November 30, 2020

Volume X, Number 335


OSHA issues Guidance on Ventilation

As part of the agency’s ongoing efforts to address the COVID-19 pandemic in workplaces, OSHA continues to issue alerts and guidance designed to keep workers safe.  The most recent guidance issued by OSHA deals with ventilation in the workplace to help maintain a safe and healthy work environment.

Under the guidance, OSHA recommends that employers work with heating, ventilation, and air conditioning (HVAC) professionals to look at ways to improve building ventilation as a way to address the potential hazard of exposure to COVID-19.  Enclosed spaces with poor ventilation and air flow can make it more likely for employees to be exposed to potential infection.  Studies have also shown that infected droplets can travel farther in areas that are not well ventilated.

To that end, OSHA offers the following tips to reduce the risk of exposure to the coronavirus:

  • Encourage workers to stay home if they are sick.

  • Ensure all HVAC systems are fully functional, especially those shut down or operating at reduced capacity during the pandemic.

  • Remove or redirect personal fans to prevent blowing air from one worker to another.

  • Use HVAC system filters with a Minimum Efficiency Reporting Value (MERV) rating of 13 or higher, where feasible.

  • Increase the HVAC system’s outdoor air intake. Open windows or other sources of fresh air where possible.

  • Be sure exhaust air is not pulled back into the building from HVAC air intakes or open windows.

  • Consider using portable high-efficiency particulate air (HEPA) fan/filtration systems to increase clean air, especially in higher-risk areas.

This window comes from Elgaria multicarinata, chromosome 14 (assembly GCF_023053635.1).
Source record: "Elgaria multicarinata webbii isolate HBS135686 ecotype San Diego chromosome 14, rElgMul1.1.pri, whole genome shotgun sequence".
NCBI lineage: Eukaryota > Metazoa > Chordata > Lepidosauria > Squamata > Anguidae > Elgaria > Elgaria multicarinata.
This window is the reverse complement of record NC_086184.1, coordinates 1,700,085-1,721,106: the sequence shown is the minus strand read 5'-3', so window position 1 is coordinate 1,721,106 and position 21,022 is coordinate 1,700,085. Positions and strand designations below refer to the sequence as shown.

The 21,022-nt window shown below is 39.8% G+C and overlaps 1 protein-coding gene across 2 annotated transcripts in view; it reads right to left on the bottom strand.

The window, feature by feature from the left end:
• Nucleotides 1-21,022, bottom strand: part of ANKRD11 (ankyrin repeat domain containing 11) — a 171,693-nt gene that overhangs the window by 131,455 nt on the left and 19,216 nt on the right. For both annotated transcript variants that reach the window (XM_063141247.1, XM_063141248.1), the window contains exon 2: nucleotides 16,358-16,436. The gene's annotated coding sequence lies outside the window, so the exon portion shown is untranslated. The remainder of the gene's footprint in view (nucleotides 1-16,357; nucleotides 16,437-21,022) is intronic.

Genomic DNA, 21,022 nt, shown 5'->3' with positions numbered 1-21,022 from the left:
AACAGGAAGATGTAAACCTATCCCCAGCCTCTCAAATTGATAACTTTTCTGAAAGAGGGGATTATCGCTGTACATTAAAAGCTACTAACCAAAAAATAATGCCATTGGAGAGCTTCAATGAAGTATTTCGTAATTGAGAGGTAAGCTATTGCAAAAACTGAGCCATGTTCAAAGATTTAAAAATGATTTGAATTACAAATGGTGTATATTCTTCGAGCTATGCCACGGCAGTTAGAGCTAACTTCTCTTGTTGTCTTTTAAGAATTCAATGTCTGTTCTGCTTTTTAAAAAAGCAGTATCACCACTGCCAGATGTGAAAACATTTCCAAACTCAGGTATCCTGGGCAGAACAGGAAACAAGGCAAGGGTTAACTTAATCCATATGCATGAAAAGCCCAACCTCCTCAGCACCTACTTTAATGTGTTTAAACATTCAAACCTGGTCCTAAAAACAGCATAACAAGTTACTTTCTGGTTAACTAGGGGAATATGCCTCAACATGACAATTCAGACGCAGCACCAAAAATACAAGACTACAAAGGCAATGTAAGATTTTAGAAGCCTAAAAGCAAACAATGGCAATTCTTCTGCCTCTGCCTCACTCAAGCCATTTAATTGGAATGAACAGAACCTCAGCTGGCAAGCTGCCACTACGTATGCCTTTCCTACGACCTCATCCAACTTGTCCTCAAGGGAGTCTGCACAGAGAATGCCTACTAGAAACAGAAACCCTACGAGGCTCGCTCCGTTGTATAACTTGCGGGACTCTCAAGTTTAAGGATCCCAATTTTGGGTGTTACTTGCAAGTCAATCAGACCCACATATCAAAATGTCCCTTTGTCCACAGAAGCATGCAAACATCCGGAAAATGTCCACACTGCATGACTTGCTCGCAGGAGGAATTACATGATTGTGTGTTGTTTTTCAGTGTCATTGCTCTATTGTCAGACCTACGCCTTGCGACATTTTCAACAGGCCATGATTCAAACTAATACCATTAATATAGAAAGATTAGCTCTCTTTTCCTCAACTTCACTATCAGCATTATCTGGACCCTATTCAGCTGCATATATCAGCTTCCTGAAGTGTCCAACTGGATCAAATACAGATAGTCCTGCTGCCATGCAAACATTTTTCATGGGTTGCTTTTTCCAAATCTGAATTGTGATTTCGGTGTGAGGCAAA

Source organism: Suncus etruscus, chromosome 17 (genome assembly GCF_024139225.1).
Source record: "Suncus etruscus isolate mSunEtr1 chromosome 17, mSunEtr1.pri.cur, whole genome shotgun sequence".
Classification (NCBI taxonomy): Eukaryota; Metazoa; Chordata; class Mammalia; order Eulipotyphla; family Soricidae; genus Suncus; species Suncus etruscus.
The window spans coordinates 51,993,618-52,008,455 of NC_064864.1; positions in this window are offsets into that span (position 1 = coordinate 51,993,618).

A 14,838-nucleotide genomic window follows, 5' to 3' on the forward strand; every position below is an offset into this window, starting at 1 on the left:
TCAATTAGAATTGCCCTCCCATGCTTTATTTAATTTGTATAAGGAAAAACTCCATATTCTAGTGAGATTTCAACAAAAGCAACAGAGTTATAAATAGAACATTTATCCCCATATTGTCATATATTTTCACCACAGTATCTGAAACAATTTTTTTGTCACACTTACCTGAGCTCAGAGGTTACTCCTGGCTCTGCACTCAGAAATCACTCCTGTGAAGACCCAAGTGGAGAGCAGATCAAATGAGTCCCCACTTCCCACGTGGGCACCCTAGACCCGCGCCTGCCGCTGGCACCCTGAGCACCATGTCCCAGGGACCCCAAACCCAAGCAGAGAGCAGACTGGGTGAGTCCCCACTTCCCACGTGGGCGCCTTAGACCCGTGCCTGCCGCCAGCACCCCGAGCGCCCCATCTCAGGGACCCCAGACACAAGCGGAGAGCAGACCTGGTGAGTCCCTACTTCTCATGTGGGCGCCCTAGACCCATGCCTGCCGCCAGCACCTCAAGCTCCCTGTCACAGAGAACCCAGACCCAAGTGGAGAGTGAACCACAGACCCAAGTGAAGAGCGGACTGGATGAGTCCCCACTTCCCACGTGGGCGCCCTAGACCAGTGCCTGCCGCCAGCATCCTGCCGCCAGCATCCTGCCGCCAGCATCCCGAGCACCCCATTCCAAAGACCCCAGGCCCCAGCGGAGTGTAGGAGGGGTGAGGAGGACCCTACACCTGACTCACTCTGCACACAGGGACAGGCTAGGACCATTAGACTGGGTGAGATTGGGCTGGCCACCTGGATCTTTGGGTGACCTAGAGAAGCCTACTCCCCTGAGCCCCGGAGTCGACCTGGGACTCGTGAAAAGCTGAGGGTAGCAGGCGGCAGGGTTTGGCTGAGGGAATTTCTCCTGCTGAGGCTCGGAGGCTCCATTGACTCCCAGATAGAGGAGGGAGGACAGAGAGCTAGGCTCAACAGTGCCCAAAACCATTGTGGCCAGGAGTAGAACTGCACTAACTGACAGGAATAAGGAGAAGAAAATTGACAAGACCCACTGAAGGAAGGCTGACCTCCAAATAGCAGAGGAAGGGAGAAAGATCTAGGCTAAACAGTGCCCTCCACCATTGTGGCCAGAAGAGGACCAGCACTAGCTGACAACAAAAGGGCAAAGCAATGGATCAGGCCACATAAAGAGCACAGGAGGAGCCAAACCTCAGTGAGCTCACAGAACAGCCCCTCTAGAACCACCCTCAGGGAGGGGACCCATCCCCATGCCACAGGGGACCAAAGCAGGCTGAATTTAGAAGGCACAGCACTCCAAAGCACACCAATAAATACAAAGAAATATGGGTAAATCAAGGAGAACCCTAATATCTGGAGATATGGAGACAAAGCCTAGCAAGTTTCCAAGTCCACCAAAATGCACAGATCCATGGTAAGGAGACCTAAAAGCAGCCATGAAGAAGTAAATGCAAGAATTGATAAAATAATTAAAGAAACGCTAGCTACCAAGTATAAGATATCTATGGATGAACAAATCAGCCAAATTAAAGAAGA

• When changing filters, wear appropriate personal protective equipment.  ASHRAE recommends N95 respirators, eye protection (safety glasses, goggles, or face shields), and disposable gloves.

  • Make sure exhaust fans in restrooms are fully functional, operating at maximum capacity, and are set to remain on.

  • Encourage workers to report any safety and health concerns.

OSHA continues to issue new alerts and guidance on COVID-19 and the agency is likely to make changes with how it approaches the pandemic next year with the new Biden Administration.

Jackson Lewis P.C. © 2020National Law Review, Volume X, Number 322



About this Author

Raymond Perez, Attorney, Jackson Lewis Law Firm, FLSA, Atlanta, Georgia
Of Counsel

Raymond “Ray” Perez is of Counsel in the Atlanta, Georgia, office of Jackson Lewis P.C. 

Mr. Perez practices in all areas of labor and employment law with a focus on FLSA/Wage-Hour laws, employment discrimination, immigration matters, unemployment compensation, occupational safety and health (OSHA), affirmative action programs and policies (OFCCP), employment policies and handbooks, personnel and Form I-9 audits, contract issues, federal contractor provisions and responsibilities, litigation in all forums and litigation avoidance and defense...